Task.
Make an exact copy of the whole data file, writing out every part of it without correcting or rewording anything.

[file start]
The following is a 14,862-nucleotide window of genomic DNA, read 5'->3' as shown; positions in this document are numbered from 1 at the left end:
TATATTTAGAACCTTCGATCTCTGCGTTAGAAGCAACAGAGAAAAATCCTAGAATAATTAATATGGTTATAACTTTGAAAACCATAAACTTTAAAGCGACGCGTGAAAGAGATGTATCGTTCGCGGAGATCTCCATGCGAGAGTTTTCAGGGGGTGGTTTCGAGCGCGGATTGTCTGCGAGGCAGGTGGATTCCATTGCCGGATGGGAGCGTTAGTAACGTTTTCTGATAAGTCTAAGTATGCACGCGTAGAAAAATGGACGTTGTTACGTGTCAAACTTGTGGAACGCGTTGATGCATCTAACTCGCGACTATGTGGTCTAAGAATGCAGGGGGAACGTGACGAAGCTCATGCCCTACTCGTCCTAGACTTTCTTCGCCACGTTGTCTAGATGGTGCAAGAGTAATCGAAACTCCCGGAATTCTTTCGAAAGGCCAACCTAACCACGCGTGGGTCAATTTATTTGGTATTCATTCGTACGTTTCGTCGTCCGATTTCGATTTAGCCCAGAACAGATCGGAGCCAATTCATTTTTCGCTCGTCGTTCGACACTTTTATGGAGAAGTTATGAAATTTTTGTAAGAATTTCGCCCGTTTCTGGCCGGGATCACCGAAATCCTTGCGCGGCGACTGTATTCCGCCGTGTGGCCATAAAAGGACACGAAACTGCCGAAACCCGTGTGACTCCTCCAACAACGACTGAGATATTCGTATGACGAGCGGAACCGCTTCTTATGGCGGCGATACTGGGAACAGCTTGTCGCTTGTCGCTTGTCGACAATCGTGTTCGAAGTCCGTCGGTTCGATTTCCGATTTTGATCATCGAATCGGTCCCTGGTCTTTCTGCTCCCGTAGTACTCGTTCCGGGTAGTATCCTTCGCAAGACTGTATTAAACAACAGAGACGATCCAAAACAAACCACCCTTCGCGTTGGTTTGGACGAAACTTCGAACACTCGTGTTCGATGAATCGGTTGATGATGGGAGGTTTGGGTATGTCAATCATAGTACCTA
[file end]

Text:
The following is a 14,862-nucleotide window of genomic DNA, read 5'->3' as shown; positions in this document are numbered from 1 at the left end:
TATATTTAGAACCTTCGATCTCTGCGTTAGAAGCAACAGAGAAAAATCCTAGAATAATTAATATGGTTATAACTTTGAAAACCATAAACTTTAAAGCGACGCGTGAAAGAGATGTATCGTTCGCGGAGATCTCCATGCGAGAGTTTTCAGGGGGTGGTTTCGAGCGCGGATTGTCTGCGAGGCAGGTGGATTCCATTGCCGGATGGGAGCGTTAGTAACGTTTTCTGATAAGTCTAAGTATGCACGCGTAGAAAAATGGACGTTGTTACGTGTCAAACTTGTGGAACGCGTTGATGCATCTAACTCGCGACTATGTGGTCTAAGAATGCAGGGGGAACGTGACGAAGCTCATGCCCTACTCGTCCTAGACTTTCTTCGCCACGTTGTCTAGATGGTGCAAGAGTAATCGAAACTCCCGGAATTCTTTCGAAAGGCCAACCTAACCACGCGTGGGTCAATTTATTTGGTATTCATTCGTACGTTTCGTCGTCCGATTTCGATTTAGCCCAGAACAGATCGGAGCCAATTCATTTTTCGCTCGTCGTTCGACACTTTTATGGAGAAGTTATGAAATTTTTGTAAGAATTTCGCCCGTTTCTGGCCGGGATCACCGAAATCCTTGCGCGGCGACTGTATTCCGCCGTGTGGCCATAAAAGGACACGAAACTGCCGAAACCCGTGTGACTCCTCCAACAACGACTGAGATATTCGTATGACGAGCGGAACCGCTTCTTATGGCGGCGATACTGGGAACAGCTTGTCGCTTGTCGCTTGTCGACAATCGTGTTCGAAGTCCGTCGGTTCGATTTCCGATTTTGATCATCGAATCGGTCCCTGGTCTTTCTGCTCCCGTAGTACTCGTTCCGGGTAGTATCCTTCGCAAGACTGTATTAAACAACAGAGACGATCCAAAACAAACCACCCTTCGCGTTGGTTTGGACGAAACTTCGAACACTCGTGTTCGATGAATCGGTTGATGATGGGAGGTTTGGGTATGTCAATCATAGTACCTA